Oh, that ordinary American taxpayers, about whom Donald Trump professes to worry sooooo much, could get a deal like a 1995 bonanza by which the US taxman gave the Republican presidential candidate a truly remarkable gift – a deduction so massive that he quite likely paid no federal income tax for almost 20 years.
It can reasonably be rounded to $1 billion. The actual amount was $916 million. And on the basis of three key pages extracted from Trump's 1995 tax papers and mysteriously mailed to The New York Times, tax experts estimate that the deduction would have amounted to a free pass for Trump's huge income for maybe 18 years.
The revelation comes on top of another unexplained deal by which the state of New Jersey, run by a Trump chum and campaign sidekick, Governor Chris Christie, wrote down a tax bill of close to $30 million for Trump's casinos, to what amounted to petty cash for the poor little rich man from New York – just $5 million or about 17 cents in the dollar and exceedingly more generous than was allowed for other casino operators on New Jersey's Atlantic City foreshore.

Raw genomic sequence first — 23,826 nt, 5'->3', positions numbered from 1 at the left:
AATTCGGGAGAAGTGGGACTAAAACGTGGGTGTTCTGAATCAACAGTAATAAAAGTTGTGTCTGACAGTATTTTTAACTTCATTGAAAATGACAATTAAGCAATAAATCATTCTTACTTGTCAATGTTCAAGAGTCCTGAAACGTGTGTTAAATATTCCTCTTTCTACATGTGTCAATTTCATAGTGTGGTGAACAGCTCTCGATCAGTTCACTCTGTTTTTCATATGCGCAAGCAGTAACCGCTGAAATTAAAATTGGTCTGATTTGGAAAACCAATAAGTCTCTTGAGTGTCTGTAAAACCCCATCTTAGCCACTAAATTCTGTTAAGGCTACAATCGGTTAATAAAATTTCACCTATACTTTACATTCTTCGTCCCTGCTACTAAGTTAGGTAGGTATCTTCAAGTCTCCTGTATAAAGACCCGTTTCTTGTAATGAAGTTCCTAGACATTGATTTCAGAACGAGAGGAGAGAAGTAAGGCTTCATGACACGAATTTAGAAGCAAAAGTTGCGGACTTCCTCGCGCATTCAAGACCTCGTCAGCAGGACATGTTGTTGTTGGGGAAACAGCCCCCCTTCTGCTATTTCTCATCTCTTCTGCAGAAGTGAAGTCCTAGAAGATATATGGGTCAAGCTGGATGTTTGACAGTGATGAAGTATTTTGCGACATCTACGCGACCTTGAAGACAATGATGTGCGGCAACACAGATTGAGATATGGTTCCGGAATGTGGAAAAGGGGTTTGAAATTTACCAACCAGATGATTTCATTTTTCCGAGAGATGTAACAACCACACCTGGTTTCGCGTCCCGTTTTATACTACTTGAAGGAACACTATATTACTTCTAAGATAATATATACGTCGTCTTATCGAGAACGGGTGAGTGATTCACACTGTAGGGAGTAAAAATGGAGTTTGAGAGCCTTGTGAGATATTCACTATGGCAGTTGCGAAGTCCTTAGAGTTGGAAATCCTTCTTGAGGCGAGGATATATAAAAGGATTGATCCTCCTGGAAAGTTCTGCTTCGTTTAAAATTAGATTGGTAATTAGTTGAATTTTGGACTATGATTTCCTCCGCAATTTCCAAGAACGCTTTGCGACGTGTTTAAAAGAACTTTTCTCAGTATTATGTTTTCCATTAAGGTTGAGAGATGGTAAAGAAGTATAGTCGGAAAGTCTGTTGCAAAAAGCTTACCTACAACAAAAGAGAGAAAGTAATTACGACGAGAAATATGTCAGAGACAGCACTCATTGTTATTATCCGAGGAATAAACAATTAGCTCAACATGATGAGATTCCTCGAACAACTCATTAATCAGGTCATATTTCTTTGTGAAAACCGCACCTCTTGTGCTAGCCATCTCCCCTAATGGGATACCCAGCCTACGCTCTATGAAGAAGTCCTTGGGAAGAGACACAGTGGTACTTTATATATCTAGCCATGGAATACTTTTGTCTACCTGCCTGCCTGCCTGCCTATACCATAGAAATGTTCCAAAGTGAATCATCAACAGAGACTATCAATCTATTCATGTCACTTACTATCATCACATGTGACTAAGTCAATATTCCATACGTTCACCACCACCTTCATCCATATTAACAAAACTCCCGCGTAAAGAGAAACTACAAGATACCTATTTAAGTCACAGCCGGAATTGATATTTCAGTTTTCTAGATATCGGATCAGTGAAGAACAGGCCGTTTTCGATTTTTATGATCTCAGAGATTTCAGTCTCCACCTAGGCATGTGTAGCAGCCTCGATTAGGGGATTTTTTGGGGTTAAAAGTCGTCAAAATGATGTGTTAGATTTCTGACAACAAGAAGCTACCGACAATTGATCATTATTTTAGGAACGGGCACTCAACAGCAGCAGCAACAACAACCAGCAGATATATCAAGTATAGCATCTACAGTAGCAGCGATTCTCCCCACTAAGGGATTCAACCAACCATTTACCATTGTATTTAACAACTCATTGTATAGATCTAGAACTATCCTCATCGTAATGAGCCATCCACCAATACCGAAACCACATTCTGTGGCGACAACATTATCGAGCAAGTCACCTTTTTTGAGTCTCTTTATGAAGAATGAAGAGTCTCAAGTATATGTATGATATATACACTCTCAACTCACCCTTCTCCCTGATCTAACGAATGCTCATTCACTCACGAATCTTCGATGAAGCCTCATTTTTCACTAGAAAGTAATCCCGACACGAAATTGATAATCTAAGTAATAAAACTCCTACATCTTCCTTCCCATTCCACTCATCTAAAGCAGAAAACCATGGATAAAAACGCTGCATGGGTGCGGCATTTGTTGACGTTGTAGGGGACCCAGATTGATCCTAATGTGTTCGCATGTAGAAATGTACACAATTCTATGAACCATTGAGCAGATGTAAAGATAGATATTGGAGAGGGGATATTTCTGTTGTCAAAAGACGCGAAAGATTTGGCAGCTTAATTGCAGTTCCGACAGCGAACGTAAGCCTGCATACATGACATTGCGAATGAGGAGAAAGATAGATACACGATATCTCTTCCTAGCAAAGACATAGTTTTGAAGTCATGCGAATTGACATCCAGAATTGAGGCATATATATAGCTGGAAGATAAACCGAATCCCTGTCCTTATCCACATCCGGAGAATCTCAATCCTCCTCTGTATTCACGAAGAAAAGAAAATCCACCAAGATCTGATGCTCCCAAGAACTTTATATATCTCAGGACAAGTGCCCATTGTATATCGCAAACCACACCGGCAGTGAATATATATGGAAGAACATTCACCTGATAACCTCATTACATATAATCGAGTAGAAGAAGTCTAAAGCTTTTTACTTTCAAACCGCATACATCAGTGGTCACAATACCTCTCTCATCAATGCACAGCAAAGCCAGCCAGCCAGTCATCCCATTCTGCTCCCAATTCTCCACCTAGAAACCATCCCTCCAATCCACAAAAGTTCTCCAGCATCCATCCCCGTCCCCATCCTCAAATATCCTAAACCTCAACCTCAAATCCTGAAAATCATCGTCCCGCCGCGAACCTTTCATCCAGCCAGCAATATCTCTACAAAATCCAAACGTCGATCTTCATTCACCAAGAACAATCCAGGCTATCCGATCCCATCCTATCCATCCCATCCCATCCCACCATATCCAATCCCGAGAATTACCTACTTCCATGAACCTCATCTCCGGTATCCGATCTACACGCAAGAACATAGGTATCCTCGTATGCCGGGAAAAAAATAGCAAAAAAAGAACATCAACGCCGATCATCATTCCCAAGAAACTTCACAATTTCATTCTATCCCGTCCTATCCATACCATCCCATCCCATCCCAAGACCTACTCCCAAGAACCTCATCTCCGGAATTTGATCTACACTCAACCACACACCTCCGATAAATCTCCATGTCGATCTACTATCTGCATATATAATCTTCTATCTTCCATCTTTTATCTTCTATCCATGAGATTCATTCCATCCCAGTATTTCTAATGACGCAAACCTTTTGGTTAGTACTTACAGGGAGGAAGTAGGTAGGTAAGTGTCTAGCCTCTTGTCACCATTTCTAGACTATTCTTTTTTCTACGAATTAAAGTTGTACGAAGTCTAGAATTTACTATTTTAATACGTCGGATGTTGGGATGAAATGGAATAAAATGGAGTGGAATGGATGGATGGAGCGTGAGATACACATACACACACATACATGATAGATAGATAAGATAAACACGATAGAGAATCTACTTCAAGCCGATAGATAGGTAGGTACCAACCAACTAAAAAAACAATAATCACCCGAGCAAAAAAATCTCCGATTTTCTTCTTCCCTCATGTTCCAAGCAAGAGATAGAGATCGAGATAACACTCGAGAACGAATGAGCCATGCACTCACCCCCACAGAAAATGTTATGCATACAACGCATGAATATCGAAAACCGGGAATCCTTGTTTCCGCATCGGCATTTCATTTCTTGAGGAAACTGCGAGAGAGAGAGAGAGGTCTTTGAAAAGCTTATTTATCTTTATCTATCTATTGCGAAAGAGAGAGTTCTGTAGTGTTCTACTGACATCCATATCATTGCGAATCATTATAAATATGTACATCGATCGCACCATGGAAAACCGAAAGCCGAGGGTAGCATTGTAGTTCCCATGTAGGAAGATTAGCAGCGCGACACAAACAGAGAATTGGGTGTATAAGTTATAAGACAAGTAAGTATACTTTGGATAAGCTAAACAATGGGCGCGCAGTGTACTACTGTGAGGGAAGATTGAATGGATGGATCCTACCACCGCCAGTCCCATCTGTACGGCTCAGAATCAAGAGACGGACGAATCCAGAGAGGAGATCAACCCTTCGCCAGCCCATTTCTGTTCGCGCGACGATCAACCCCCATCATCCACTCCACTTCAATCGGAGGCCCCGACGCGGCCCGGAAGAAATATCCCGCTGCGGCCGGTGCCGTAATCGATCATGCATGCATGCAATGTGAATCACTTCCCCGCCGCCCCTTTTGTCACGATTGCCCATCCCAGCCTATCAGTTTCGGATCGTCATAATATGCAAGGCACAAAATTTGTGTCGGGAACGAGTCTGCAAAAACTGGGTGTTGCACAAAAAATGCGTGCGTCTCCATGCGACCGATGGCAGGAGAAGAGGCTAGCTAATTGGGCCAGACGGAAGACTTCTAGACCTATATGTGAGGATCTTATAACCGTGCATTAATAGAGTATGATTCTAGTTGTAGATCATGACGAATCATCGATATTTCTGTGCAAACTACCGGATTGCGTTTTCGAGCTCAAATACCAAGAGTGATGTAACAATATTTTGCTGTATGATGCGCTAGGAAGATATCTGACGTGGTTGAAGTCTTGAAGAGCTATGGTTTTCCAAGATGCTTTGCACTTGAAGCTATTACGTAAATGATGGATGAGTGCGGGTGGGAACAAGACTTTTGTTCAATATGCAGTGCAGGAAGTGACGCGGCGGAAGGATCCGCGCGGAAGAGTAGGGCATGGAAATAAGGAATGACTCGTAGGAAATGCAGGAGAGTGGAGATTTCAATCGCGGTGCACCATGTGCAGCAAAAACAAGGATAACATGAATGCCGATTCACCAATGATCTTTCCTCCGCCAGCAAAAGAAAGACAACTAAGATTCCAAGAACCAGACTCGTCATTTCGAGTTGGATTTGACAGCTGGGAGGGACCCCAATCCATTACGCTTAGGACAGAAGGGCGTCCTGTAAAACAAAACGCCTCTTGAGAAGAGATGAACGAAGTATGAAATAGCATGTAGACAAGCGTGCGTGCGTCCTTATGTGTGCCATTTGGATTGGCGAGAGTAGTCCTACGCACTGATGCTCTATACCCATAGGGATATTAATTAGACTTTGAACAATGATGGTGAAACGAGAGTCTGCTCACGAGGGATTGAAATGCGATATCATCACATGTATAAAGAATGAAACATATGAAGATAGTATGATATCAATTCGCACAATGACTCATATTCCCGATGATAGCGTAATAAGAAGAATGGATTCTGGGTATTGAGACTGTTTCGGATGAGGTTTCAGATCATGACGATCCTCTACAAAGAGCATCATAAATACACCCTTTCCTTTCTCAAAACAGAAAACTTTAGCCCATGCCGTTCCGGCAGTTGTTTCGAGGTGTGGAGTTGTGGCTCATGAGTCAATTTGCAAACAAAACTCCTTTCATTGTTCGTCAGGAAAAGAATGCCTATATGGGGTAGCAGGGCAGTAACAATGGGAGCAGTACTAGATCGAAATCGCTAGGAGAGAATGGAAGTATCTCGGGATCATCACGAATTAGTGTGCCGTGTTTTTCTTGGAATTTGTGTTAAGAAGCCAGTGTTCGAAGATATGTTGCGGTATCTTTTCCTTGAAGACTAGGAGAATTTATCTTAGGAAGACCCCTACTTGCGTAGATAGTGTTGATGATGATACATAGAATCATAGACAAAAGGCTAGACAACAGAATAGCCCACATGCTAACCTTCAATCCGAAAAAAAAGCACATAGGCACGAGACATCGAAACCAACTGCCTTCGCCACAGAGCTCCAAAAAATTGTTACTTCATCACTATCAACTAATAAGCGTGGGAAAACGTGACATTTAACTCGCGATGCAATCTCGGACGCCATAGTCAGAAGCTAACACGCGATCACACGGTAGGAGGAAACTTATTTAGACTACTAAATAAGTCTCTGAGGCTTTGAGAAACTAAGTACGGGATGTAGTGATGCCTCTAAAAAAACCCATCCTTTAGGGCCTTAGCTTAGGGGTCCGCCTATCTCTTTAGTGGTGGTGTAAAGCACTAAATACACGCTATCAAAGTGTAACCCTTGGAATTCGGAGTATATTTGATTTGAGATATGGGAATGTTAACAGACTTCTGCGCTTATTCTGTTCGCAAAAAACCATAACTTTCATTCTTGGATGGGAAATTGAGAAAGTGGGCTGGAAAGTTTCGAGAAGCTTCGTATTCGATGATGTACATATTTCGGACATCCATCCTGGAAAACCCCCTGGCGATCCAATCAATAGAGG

All American political candidates dread the euphemistic "October surprise" – a grenade that comes from out of left-field, packing enough political power to derail their campaign. The New York Times went live with its tax bonanza story late in the evening on Saturday, October 1 – so indeed it qualifies as an early October surprise for the GOP candidate.
Trump's political balls are bouncing badly. He emerged from the first candidates' debate on September 26 to a near unanimous view among analysts that the Democratic challenger Hillary Clinton had bested him – particularly by luring him into damaging admissions and bouts of his crazy-horse conduct that prompts questions about his temperamental suitability for the twin posts of president and commander-in-chief.